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White restaurant manager in South Carolina charged with enslaving black cook
13 October 2017, 01:22 | Glen Norman
Bobby Paul Edwards 52 is accused of enslaving a development delayed black worker at his restaurant
Bobby Paul Edwards of Conway, S.C., on September 22.
A white restaurant manager accused of enslaving a black worker for five years at a Conway eatery has been indicted by a federal grand jury. Edwards was arrested Tuesday and pleaded not guilty during a hearing on Wednesday.
The full title of the charge is "attempt to establish peonage, slavery, involuntary servitude or human trafficking".
It carries a 20 year sentence and maximum fine of $250,000. Edwards will also have to pay restitution to Smith if convicted. A message seeking comment from his attorney, Scott Bellamy, was not immediately returned early Thursday.
The federal allegations mirror some of those in the lawsuit. He kept his job for more than two decades, washing dishes, busing tables and cooking meals.
Smith's lawsuit says he never told anyone of the enslavement because he was afraid Edwards would kill him. Edwards joined as manager in 2010, and allegedly forced Smith to "work from dawn until late into the night, seven days a week, with little or no pay, no benefits and no vacation time". He said the manager would call him racial slurs, and threaten to "stomp" his throat and beat him "until people would not recognize him".
"Plaintiff was heard crying like a child and yelling, 'No, Bobby, please!'" according to the suit, which accused the cafeteria's owner of knowing about the alleged abuse but doing nothing to stop it.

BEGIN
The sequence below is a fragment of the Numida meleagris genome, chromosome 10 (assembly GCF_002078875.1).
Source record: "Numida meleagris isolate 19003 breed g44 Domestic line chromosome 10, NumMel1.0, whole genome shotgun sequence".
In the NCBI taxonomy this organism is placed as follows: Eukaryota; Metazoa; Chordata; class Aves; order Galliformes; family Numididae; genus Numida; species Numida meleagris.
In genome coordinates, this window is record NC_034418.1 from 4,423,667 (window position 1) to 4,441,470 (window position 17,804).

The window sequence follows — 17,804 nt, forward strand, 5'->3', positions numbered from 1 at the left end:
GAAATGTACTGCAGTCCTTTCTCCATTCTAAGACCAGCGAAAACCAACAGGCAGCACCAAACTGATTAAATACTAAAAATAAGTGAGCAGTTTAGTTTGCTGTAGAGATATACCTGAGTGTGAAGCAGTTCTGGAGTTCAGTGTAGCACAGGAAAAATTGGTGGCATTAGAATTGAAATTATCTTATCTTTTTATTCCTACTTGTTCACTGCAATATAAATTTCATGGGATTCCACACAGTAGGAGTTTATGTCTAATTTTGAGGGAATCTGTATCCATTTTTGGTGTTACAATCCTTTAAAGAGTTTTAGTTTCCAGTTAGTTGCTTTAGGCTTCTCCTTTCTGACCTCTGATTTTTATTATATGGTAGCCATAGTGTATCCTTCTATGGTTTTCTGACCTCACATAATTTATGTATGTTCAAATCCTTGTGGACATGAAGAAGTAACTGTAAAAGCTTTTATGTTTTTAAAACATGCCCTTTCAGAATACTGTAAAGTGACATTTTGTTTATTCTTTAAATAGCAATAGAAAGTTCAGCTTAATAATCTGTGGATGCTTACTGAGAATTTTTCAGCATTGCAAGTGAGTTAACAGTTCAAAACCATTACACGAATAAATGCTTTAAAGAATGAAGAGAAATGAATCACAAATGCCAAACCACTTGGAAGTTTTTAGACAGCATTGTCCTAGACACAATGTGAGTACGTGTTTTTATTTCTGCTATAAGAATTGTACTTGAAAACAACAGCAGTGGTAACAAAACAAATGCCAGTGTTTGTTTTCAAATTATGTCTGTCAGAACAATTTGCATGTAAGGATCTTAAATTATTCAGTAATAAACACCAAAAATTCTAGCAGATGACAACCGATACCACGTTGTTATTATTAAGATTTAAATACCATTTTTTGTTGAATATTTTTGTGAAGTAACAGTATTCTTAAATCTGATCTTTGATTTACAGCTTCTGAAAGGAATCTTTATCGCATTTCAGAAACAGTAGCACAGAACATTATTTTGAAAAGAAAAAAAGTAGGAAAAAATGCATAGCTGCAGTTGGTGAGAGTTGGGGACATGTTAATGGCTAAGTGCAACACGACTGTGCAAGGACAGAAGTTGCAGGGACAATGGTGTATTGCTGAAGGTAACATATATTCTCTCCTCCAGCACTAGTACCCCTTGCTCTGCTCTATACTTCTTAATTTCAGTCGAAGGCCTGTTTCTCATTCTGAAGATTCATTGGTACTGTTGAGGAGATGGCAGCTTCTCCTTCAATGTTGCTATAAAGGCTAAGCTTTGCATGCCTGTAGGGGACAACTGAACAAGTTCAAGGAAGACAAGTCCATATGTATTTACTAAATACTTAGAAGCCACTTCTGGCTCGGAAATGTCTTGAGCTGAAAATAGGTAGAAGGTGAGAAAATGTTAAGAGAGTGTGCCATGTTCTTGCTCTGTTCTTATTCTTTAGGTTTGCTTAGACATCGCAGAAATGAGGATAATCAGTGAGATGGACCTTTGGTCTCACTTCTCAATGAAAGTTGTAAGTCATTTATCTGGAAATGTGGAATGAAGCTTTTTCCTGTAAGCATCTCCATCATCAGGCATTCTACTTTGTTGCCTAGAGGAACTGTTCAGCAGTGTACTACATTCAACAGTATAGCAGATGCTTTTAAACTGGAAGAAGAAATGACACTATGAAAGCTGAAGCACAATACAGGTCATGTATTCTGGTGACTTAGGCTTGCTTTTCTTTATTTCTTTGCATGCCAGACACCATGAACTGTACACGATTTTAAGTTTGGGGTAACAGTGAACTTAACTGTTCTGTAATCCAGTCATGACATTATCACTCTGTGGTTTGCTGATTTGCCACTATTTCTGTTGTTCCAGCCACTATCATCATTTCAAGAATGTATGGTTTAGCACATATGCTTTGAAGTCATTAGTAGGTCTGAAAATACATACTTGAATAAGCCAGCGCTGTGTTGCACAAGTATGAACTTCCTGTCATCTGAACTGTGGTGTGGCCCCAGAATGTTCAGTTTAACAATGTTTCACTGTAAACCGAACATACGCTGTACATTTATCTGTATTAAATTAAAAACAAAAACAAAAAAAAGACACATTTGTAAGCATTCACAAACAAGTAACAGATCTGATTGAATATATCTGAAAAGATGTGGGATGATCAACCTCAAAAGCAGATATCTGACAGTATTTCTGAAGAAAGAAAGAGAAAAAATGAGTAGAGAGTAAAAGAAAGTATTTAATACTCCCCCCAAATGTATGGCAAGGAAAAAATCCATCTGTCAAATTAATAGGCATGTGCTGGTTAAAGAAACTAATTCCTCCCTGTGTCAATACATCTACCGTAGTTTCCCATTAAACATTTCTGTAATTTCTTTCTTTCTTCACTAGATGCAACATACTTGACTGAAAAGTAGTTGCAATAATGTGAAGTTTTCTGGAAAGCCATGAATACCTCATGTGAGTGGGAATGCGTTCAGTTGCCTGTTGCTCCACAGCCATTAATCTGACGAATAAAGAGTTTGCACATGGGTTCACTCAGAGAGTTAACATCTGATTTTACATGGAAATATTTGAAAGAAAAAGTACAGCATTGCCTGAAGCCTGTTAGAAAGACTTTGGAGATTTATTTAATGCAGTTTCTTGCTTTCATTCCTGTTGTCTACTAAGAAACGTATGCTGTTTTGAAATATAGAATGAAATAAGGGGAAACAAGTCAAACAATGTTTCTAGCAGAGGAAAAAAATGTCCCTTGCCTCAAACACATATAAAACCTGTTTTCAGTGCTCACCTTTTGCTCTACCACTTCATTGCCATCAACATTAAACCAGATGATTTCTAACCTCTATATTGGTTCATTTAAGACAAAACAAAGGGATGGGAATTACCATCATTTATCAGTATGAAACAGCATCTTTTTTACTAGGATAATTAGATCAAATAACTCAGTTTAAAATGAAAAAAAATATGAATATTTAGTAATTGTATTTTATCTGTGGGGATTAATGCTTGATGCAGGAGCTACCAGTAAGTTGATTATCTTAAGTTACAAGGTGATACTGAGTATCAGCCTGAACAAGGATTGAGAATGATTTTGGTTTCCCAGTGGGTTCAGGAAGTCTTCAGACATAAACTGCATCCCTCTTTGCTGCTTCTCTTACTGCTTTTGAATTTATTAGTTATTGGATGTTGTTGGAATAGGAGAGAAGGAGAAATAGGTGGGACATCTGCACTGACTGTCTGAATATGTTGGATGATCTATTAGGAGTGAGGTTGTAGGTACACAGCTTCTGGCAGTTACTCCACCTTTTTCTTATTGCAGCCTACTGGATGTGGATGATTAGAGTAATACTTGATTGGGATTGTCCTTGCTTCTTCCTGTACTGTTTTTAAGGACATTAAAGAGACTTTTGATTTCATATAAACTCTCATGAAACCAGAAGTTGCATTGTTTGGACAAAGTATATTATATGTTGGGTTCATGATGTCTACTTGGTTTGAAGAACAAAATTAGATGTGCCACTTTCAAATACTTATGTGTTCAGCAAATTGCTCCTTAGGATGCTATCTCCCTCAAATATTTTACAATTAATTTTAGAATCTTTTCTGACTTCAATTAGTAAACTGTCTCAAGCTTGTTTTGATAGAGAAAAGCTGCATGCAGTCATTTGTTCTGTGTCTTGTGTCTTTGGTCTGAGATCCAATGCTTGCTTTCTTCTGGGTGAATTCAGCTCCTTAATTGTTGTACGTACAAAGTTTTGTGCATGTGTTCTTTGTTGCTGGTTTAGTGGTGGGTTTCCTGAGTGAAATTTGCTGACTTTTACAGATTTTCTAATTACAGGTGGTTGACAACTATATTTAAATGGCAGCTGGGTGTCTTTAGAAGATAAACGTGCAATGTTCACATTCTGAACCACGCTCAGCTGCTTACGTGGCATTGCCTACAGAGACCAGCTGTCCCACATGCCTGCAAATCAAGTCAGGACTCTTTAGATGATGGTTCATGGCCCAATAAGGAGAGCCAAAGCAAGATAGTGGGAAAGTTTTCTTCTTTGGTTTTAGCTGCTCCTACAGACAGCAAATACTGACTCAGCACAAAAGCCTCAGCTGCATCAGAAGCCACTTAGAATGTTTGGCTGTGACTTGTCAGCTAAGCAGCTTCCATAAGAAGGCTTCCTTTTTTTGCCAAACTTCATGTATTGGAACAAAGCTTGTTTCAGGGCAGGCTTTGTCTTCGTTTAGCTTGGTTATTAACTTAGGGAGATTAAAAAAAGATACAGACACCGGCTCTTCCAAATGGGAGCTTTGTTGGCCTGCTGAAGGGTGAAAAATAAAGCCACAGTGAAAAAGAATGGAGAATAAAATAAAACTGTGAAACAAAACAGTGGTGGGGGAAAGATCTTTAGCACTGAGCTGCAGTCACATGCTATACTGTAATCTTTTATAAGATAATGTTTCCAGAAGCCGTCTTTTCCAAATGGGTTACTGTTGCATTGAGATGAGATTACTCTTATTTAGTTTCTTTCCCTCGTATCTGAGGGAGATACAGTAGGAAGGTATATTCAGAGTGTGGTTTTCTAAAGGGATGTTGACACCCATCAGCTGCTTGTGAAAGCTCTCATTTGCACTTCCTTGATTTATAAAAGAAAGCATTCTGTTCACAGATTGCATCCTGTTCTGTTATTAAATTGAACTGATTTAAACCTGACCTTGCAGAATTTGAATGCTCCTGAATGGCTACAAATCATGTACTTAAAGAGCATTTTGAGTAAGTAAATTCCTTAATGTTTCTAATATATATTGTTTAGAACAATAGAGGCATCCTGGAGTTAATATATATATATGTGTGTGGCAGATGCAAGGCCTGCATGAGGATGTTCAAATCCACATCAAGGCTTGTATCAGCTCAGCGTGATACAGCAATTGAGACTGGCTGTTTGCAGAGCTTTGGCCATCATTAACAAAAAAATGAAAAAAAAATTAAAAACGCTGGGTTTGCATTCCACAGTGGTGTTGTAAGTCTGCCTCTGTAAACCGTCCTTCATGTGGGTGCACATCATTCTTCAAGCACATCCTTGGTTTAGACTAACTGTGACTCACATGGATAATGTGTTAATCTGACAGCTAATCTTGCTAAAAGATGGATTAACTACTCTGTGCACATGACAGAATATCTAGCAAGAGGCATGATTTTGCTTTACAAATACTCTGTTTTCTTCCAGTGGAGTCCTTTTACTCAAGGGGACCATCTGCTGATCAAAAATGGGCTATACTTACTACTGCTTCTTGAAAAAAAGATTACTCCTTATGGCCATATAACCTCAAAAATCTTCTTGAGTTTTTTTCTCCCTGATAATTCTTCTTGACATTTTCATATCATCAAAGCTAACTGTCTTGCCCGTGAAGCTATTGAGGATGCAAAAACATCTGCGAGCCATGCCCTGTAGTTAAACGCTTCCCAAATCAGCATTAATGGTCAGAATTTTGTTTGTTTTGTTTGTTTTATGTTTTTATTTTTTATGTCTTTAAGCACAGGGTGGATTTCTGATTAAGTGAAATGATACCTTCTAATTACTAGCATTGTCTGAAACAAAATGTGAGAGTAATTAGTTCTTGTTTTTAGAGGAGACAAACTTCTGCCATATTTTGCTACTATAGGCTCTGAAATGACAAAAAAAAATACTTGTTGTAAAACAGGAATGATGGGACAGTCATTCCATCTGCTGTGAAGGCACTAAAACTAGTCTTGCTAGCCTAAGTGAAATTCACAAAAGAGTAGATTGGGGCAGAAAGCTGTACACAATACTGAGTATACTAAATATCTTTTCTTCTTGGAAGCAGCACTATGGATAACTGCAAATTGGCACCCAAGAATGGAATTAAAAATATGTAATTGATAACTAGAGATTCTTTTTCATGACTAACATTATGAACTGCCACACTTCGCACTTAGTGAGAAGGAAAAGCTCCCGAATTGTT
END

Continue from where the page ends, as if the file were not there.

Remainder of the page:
The Post and Courier said that Smith was forced to live in a roach-infested apartment near the restaurant and at times was so exhausted from working that someone had to feed him. Smith's attorneys described the conditions there as "sub-human", "deplorable" and "harmful to human health".
At the time of the lawsuit, Smith's lawyers said: 'The conduct in this case is as troubling as anything I h ave seen in nearly 20 years of practicing law, attorney W. Mullins McLeod Jr. said. Both have denied wrongdoing. Waitresses feared speaking up and challenging Edwards, the mother-in-law of one waitress, Geneane Caines told WMBF in 2015.
Caines eventually reported the abuse and Edwards was arrested in late 2014 on a state charge of second-degree assault and battery, which is still pending, the Post and Courier reports.
Smith now lives and works on his own. Workers allegedly discovered scars on Smith's back and placed him into Adult Protective Services' (APS) custody.
The attorney general notes that the indictment is "merely an accusation" and that Edwards is presumed innocent until proven otherwise. The following year, Smith filed a lawsuit against him and his brother. Edwards's brother and the restaurant are still named as defendants, records show. "And he believes that ultimately, justice will be served".
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